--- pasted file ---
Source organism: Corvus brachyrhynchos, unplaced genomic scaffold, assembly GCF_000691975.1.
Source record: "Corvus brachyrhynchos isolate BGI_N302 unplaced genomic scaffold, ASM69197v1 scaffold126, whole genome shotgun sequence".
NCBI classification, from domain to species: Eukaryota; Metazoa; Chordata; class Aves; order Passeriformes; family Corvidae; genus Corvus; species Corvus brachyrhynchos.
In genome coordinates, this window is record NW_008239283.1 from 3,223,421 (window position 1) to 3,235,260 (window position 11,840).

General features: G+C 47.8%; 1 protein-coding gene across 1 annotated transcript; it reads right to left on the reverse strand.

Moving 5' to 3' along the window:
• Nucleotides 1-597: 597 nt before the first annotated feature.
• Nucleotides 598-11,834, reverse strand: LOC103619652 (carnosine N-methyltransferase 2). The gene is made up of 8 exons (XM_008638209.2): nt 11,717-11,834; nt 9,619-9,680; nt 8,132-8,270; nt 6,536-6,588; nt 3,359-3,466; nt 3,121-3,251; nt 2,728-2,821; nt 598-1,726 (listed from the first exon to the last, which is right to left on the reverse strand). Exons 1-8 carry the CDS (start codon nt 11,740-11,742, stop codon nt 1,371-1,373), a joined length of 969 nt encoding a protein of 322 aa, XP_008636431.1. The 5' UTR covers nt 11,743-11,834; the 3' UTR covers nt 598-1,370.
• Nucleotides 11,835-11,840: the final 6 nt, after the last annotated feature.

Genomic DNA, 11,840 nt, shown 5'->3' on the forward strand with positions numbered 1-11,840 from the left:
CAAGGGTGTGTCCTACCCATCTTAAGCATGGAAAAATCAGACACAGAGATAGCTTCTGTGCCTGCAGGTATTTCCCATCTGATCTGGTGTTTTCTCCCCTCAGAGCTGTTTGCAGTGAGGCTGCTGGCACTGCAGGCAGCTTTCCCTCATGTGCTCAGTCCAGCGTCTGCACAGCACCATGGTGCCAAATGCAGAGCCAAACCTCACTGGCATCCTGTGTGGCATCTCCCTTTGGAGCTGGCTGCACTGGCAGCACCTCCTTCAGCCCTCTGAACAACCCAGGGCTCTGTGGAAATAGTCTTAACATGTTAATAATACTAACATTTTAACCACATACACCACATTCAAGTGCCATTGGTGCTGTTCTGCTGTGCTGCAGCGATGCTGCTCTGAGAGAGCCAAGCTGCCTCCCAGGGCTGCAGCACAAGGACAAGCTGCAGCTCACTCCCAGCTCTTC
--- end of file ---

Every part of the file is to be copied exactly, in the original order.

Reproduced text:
Source organism: Corvus brachyrhynchos, unplaced genomic scaffold, assembly GCF_000691975.1.
Source record: "Corvus brachyrhynchos isolate BGI_N302 unplaced genomic scaffold, ASM69197v1 scaffold126, whole genome shotgun sequence".
NCBI classification, from domain to species: Eukaryota; Metazoa; Chordata; class Aves; order Passeriformes; family Corvidae; genus Corvus; species Corvus brachyrhynchos.
In genome coordinates, this window is record NW_008239283.1 from 3,223,421 (window position 1) to 3,235,260 (window position 11,840).

General features: G+C 47.8%; 1 protein-coding gene across 1 annotated transcript; it reads right to left on the reverse strand.

Moving 5' to 3' along the window:
• Nucleotides 1-597: 597 nt before the first annotated feature.
• Nucleotides 598-11,834, reverse strand: LOC103619652 (carnosine N-methyltransferase 2). The gene is made up of 8 exons (XM_008638209.2): nt 11,717-11,834; nt 9,619-9,680; nt 8,132-8,270; nt 6,536-6,588; nt 3,359-3,466; nt 3,121-3,251; nt 2,728-2,821; nt 598-1,726 (listed from the first exon to the last, which is right to left on the reverse strand). Exons 1-8 carry the CDS (start codon nt 11,740-11,742, stop codon nt 1,371-1,373), a joined length of 969 nt encoding a protein of 322 aa, XP_008636431.1. The 5' UTR covers nt 11,743-11,834; the 3' UTR covers nt 598-1,370.
• Nucleotides 11,835-11,840: the final 6 nt, after the last annotated feature.

Genomic DNA, 11,840 nt, shown 5'->3' on the forward strand with positions numbered 1-11,840 from the left:
CAAGGGTGTGTCCTACCCATCTTAAGCATGGAAAAATCAGACACAGAGATAGCTTCTGTGCCTGCAGGTATTTCCCATCTGATCTGGTGTTTTCTCCCCTCAGAGCTGTTTGCAGTGAGGCTGCTGGCACTGCAGGCAGCTTTCCCTCATGTGCTCAGTCCAGCGTCTGCACAGCACCATGGTGCCAAATGCAGAGCCAAACCTCACTGGCATCCTGTGTGGCATCTCCCTTTGGAGCTGGCTGCACTGGCAGCACCTCCTTCAGCCCTCTGAACAACCCAGGGCTCTGTGGAAATAGTCTTAACATGTTAATAATACTAACATTTTAACCACATACACCACATTCAAGTGCCATTGGTGCTGTTCTGCTGTGCTGCAGCGATGCTGCTCTGAGAGAGCCAAGCTGCCTCCCAGGGCTGCAGCACAAGGACAAGCTGCAGCTCACTCCCAGCTCTTC